The serendipitous, tragicomic days of the office are over
At first offices resembled factories. Later they became a second home. Is this the end of the water cooler century?
In 1903 the architect Frank Lloyd Wright designed something that looked nothing like a modern office. The Larkin Building in Buffalo, New York, had the form of an enormous brick.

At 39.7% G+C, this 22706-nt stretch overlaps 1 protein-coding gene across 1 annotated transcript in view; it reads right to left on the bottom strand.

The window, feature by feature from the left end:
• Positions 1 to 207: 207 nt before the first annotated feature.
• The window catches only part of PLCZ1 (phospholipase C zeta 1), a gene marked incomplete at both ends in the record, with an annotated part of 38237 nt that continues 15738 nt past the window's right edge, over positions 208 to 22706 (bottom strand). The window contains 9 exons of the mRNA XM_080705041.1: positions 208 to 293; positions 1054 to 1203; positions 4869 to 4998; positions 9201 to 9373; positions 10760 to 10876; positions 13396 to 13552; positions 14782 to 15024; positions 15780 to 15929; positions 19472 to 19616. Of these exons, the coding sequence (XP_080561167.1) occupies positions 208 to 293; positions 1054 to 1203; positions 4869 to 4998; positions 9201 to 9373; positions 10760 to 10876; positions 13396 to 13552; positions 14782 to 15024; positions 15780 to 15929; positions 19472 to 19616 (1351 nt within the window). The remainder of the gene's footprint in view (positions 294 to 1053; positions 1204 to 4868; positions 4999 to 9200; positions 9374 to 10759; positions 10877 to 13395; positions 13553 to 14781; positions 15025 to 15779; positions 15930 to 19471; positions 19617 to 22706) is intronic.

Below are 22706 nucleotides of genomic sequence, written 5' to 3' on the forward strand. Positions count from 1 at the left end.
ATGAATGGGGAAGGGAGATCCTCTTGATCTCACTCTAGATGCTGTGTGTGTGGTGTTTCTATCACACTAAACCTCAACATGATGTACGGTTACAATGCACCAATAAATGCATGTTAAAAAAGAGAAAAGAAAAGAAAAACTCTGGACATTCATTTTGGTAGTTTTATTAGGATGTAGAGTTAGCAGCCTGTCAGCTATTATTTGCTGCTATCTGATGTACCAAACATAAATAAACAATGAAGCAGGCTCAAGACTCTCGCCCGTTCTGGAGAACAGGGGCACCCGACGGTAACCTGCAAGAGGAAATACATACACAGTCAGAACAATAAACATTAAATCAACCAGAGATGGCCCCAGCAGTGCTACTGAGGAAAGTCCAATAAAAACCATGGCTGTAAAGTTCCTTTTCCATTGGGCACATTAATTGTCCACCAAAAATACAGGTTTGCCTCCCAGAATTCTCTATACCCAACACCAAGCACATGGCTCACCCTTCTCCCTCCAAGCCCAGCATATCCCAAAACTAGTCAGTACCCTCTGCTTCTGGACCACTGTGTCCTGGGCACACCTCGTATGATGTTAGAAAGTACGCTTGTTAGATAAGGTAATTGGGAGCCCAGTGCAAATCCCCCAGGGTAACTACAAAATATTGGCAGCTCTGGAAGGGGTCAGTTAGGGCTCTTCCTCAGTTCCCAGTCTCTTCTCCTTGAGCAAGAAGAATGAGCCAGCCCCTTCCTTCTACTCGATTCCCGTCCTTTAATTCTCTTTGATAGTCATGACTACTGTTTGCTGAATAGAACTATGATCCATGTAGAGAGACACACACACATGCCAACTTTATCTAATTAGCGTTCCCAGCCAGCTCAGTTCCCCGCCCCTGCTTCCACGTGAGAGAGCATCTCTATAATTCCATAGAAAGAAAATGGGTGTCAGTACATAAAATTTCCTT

Yet it marked the start of an era. The innovations included air-conditioning, filing cabinets and wall-hung toilets. In case those features didn’t maximise the output of Larkin’s mail-order employees, Wright chiselled into the stonework huge motivational words such as “Intelligence”, “Enthusiasm” and “Control”.